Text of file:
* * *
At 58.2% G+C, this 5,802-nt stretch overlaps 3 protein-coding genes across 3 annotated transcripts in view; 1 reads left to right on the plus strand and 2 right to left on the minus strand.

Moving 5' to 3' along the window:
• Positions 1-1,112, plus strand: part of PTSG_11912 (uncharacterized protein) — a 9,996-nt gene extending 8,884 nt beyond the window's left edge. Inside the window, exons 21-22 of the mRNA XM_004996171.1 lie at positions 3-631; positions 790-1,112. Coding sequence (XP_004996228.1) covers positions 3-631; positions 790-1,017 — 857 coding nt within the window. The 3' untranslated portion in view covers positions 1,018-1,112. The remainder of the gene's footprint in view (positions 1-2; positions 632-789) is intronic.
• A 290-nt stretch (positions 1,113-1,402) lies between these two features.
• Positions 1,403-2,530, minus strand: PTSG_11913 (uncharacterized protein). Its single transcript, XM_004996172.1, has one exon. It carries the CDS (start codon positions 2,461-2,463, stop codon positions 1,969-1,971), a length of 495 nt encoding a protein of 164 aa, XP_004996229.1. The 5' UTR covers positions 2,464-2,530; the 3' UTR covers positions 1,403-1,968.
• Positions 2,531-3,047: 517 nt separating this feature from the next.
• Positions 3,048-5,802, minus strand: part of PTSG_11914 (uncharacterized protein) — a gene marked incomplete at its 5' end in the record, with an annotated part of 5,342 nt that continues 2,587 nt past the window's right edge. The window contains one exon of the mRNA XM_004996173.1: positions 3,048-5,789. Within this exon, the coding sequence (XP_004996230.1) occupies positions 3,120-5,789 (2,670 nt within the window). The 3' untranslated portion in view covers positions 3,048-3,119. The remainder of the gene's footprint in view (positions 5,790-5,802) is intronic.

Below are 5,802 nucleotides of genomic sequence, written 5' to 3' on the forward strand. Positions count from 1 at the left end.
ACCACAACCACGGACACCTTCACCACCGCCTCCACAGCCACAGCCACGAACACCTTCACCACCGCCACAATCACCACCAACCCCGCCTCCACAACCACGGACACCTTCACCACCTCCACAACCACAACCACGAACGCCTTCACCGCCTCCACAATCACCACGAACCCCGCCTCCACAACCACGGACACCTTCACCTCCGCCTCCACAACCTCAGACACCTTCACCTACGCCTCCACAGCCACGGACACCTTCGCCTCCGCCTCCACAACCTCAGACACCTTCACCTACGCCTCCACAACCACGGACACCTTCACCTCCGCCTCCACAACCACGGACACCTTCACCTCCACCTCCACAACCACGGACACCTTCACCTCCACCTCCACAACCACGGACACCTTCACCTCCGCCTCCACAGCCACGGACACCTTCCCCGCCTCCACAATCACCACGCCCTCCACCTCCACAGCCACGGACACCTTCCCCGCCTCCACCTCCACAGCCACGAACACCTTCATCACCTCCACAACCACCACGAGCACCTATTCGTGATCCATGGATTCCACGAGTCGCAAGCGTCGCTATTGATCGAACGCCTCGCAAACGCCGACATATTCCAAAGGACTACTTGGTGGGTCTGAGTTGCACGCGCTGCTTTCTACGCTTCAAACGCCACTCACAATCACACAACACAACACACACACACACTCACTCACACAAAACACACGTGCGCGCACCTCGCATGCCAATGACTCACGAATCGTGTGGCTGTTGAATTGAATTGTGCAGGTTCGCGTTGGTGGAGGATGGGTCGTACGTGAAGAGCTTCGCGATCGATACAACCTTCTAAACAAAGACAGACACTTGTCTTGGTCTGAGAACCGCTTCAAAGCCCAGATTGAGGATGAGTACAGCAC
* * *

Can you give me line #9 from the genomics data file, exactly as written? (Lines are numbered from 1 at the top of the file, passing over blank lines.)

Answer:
ACCACAACCACGGACACCTTCACCACCGCCTCCACAGCCACAGCCACGAACACCTTCACCACCGCCACAATCACCACCAACCCCGCCTCCACAACCACGGACACCTTCACCACCTCCACAACCACAACCACGAACGCCTTCACCGCCTCCACAATCACCACGAACCCCGCCTCCACAACCACGGACACCTTCACCTCCGCCTCCACAACCTCAGACACCTTCACCTACGCCTCCACAGCCACGGACACCTTCGCCTCCGCCTCCACAACCTCAGACACCTTCACCTACGCCTCCACAACCACGGACACCTTCACCTCCGCCTCCACAACCACGGACACCTTCACCTCCACCTCCACAACCACGGACACCTTCACCTCCACCTCCACAACCACGGACACCTTCACCTCCGCCTCCACAGCCACGGACACCTTCCCCGCCTCCACAATCACCACGCCCTCCACCTCCACAGCCACGGACACCTTCCCCGCCTCCACCTCCACAGCCACGAACACCTTCATCACCTCCACAACCACCACGAGCACCTATTCGTGATCCATGGATTCCACGAGTCGCAAGCGTCGCTATTGATCGAACGCCTCGCAAACGCCGACATATTCCAAAGGACTACTTGGTGGGTCTGAGTTGCACGCGCTGCTTTCTACGCTTCAAACGCCACTCACAATCACACAACACAACACACACACACACTCACTCACACAAAACACACGTGCGCGCACCTCGCATGCCAATGACTCACGAATCGTGTGGCTGTTGAATTGAATTGTGCAGGTTCGCGTTGGTGGAGGATGGGTCGTACGTGAAGAGCTTCGCGATCGATACAACCTTCTAAACAAAGACAGACACTTGTCTTGGTCTGAGAACCGCTTCAAAGCCCAGATTGAGGATGAGTACAGCAC